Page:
BETHESDA -- As he made the long walk from the ninth green to the 10th tee Saturday at Congressional Country, Billy Hurley III noticed the security detail following him as the third-round leader of the Quicken Loans National.
"I've never really had a whole lot of police officers following my group," the 34-year-old professional golfer from nearby Leesburg, Virginia, said. "You know, I'm not, like, that cool."
It was a poignant moment for Hurley. The security officers weren't just signs of his growing profile and the fact he was inching closer to the pinnacle of his career. They also reminded him of his late father, Willard, and the work he once did.
"You know, obviously, I think about my dad a lot," Hurley III said.
Last year's Quicken Loans National was one of the worst tournaments imaginable for Hurley, and it had nothing to do with playing golf.
In a tear-filled press conference at the Robert Trent Jones Golf Club in Gainesville, Virginia, Hurley announced that his father had gone missing and pleaded for him to return home.
Willard Hurley, who served as a police officer for 25 years and helped provide security at golf tournaments, was found three days later in a public library in northeastern Texas, watching his son play at the Quicken Loans National on a computer.
Roughly two weeks later, he was found dead at 61, the result of a self-inflicted gunshot wound. He had been married for more than 30 years and had no history of mental illness, according to the Hurley family.
Almost a year later, with security officers following his every move, Hurley III thought, "Hey, this is what my dad did. He walked inside the ropes and did this at Presidents Cups and stuff."
What will run through Hurley's mind today if he can claim his first PGA title only a short drive away from his childhood home?
After his bogey-free 67 Saturday at Congressional, he takes a two-shot lead into the final round of the Quicken Loans Nationals at 15-under par.
"Can't think of a better one for me to win," said Hurley, who resides in Annapolis with his wife, Heather, and three children. "It would probably be the best one of the regular season Tour events for sure."
After his 66 on Thursday and 65 on Friday earned him a share of the lead, Hurley showed no signs of buckling.
He opened his third round with a birdie on the 402-yard, par-4 first hole and betrayed no signs of nerves the rest of the way, sprinkling in three more birdies at Nos. 6, 9 and 14.
"I'm probably making it look a little easier than it is, but I'm also probably a little more relaxed than I have been in the past, too," Hurley said.
There will be no shortage of challengers in the final round.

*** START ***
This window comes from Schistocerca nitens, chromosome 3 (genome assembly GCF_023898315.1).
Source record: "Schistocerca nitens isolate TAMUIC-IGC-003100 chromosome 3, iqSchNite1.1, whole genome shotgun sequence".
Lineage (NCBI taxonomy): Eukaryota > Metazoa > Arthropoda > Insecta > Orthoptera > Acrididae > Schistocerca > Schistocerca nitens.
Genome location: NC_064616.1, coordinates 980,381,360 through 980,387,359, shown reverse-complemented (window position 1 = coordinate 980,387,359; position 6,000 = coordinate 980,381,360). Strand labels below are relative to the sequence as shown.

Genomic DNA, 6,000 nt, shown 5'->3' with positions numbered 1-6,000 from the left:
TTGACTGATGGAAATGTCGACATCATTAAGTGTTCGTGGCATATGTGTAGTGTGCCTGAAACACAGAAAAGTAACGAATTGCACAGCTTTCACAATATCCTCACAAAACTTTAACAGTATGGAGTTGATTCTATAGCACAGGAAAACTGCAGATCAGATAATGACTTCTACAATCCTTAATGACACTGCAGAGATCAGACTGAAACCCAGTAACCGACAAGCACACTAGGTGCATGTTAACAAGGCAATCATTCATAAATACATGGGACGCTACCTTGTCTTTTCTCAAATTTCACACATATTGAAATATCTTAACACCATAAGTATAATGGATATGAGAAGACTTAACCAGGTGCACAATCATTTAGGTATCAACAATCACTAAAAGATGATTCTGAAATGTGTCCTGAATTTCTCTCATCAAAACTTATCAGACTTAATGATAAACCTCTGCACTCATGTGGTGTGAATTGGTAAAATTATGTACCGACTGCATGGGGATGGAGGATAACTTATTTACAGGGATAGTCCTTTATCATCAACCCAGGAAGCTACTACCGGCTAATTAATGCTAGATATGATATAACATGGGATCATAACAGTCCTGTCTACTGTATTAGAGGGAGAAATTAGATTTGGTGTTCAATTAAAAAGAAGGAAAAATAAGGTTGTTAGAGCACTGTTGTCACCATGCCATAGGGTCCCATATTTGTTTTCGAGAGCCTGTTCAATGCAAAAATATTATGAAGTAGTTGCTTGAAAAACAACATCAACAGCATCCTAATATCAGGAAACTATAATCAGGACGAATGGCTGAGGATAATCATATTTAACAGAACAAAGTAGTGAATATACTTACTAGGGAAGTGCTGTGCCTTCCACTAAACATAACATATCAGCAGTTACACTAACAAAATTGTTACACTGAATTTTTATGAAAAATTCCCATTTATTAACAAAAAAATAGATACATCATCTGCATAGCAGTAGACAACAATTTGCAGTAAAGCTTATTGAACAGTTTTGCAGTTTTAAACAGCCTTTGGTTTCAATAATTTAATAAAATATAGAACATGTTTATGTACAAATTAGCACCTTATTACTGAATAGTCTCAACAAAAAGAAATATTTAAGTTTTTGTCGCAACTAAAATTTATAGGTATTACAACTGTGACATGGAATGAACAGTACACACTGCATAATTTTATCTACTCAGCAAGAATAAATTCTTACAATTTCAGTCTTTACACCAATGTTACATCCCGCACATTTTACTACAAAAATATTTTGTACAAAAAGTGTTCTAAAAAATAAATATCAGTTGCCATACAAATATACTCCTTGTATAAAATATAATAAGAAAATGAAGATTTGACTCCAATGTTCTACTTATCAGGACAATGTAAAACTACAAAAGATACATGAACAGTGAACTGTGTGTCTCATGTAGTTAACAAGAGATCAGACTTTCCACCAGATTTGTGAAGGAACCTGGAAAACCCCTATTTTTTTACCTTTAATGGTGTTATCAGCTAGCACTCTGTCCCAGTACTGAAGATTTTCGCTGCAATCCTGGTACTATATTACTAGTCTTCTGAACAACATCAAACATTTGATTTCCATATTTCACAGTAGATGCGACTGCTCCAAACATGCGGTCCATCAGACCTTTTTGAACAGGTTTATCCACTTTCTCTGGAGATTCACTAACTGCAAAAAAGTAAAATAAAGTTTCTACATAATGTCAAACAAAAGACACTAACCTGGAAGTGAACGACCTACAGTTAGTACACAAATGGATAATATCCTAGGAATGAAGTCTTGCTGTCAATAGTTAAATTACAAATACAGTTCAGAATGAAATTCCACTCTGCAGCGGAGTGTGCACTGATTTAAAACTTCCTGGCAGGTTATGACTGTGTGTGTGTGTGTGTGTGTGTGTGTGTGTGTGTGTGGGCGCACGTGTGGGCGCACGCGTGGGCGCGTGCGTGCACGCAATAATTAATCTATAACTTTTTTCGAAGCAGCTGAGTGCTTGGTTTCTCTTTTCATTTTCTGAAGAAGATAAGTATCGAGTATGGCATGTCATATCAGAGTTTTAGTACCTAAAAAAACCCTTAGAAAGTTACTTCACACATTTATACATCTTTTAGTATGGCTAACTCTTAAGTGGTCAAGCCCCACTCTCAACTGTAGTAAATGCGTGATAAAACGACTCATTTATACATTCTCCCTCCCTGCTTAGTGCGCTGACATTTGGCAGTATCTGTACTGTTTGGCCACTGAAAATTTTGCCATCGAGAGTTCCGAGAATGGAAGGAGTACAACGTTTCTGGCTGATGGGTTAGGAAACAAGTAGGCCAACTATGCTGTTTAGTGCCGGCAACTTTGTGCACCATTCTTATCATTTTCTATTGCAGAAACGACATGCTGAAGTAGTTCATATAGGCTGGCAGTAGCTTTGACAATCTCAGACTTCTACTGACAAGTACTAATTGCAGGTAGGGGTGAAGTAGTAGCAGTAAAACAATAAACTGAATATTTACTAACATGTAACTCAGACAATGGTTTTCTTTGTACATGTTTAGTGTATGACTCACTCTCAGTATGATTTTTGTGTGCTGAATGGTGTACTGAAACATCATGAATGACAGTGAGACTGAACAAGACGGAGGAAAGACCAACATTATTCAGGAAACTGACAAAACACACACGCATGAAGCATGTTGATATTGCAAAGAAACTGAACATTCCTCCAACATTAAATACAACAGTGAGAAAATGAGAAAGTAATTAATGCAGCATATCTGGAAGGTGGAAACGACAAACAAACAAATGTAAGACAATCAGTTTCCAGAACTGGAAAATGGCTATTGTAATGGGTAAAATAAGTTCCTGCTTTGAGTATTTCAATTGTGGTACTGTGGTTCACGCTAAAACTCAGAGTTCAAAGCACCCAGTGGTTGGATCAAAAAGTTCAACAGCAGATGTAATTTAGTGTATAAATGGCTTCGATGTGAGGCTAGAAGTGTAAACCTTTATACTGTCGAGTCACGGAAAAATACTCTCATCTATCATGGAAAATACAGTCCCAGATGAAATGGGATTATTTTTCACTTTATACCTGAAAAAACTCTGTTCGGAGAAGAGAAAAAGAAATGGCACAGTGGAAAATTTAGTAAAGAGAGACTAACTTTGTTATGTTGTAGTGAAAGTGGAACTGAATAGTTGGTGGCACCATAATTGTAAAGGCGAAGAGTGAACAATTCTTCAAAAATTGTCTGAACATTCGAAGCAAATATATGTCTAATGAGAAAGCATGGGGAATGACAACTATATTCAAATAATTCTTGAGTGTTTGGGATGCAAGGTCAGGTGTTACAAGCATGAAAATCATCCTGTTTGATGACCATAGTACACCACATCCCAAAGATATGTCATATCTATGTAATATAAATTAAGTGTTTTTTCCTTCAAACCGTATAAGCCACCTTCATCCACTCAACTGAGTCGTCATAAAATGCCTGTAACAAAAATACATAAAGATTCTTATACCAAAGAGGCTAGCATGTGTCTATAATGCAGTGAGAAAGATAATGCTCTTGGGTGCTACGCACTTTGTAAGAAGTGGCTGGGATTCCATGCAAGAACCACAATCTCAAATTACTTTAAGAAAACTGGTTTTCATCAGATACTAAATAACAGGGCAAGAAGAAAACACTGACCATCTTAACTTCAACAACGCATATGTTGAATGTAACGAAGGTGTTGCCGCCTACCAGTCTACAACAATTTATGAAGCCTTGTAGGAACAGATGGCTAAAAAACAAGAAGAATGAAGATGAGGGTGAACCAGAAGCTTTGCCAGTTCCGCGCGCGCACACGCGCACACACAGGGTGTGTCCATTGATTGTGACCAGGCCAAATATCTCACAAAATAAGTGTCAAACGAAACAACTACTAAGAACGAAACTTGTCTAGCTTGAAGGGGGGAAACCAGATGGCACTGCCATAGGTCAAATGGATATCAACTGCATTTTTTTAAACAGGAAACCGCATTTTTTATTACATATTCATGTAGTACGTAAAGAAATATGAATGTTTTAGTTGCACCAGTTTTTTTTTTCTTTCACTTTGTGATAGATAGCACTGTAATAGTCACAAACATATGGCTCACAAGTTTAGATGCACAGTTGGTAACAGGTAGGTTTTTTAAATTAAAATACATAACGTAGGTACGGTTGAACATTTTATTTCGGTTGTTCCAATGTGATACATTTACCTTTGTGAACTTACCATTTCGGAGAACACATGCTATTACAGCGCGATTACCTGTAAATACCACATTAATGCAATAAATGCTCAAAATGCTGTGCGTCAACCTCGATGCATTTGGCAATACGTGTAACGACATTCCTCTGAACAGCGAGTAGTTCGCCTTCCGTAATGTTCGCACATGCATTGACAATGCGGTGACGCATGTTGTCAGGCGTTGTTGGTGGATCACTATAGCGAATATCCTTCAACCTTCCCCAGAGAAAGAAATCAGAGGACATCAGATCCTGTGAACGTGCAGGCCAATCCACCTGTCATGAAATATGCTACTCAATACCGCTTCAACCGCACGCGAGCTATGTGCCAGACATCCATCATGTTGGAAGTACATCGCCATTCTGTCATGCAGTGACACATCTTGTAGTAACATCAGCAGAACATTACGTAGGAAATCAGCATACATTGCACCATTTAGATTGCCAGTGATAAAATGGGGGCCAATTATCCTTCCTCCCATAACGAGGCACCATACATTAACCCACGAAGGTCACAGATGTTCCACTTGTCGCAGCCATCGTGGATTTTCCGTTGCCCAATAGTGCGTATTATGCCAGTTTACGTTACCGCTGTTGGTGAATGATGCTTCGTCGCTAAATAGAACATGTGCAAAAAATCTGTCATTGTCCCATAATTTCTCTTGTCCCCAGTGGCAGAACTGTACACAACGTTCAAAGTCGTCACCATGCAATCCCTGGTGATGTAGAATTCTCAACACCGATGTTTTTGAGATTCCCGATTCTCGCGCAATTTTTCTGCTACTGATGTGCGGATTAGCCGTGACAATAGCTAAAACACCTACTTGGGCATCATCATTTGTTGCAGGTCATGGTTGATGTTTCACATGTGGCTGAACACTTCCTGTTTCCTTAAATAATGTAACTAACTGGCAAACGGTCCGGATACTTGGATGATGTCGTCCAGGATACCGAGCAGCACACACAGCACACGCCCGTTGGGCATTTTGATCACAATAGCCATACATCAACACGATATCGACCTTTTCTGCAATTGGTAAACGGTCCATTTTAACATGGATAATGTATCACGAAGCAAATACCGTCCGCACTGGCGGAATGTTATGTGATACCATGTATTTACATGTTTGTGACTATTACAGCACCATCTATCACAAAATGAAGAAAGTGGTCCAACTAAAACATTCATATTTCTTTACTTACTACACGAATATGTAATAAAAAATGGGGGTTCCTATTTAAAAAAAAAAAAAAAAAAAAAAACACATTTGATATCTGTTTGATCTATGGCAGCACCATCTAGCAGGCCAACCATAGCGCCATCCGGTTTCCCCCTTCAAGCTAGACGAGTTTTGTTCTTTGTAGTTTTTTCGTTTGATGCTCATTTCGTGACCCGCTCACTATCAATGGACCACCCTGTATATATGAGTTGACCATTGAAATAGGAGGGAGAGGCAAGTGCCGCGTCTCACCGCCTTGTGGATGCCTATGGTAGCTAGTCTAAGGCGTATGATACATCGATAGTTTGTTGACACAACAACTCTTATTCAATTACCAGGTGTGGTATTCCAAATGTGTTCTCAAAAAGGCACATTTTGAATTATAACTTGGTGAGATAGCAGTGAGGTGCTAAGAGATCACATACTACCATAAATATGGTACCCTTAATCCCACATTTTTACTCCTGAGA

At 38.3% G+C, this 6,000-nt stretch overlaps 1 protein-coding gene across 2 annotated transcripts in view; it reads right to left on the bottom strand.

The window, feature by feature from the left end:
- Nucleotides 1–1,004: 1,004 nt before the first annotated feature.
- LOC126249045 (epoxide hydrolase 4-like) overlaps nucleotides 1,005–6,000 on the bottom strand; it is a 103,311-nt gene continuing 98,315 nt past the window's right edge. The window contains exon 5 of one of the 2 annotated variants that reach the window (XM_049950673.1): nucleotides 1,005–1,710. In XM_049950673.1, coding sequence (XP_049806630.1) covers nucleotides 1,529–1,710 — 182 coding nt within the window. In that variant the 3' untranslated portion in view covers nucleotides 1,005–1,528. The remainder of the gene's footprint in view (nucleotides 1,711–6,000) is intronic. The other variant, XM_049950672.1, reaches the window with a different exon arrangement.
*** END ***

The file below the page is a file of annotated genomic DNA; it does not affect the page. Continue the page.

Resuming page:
Veteran Ernie Els, 46, the 1997 U.S. Open champion at Congressional, sits only two shots behind after his bogey-free 65 Saturday.
Rookie Jon Rahm, 21, is three back in his professional debut, and Bill Haas, 34, the 2013 AT&T National champion at Congressional, and Webb Simpson, 30, the 2012 U.S. Open champion, are both five back at 10-under par (203).
Els, seeking his first win since the 2012 British Open, snapped a string of 114 consecutive rounds with a bogey. His 65 Saturday included, perhaps, the shot of the tournament when he dunked his approach shot from 157 yards away on the 471-yard, par-4 12th with a 9-iron.
"You know, I'd be very cocky to say I'm trying to hole it from 160," Els said of his eagle on 12. "But I was just trying to give myself a look at birdie. Just one of those things, you know. When the game gives you something, you know, there's a lot of excitement, and that was really one of the more exciting moments."
Rahm, the first-round leader and second-round co-leader, ran into early trouble with bogeys on Nos. 3 and 4. At times, he looked like a rookie playing his first professional tournament, especially after he shanked his drive badly to the right on the par-3 13th, leading to his fourth bogey of the round.
But Rahm kept himself in it with four birdies, including one at the 16th, and still finished under par with a 70.
"First thing I told my caddie was, 'How did I shoot under par today?'" Rahm said. "I could not explain it. That's just golf. It's not just how. It's how many."
Taking the championship from Hurley will be no small feat, however. The graduate of the Naval Academy is well-versed in mental toughness.
"You either learn it at the Naval Academy or you're not there very long," Hurley said.
"So, that definitely helps in adversity on the golf course. Then, focus, too. You just always have to be [locked in]. When you're driving a ship, it is, you know, driving a ship through the Suez Canal, it's like all eyes ahead, focused exactly on what we're doing. You know, land on each side, you're trying to keep it in the middle. Focusing on the task at hand is definitely something I have learned well."
This article was written by Greg Swatek from The Frederick News-Post, Md. and was legally licensed through the NewsCred publisher network.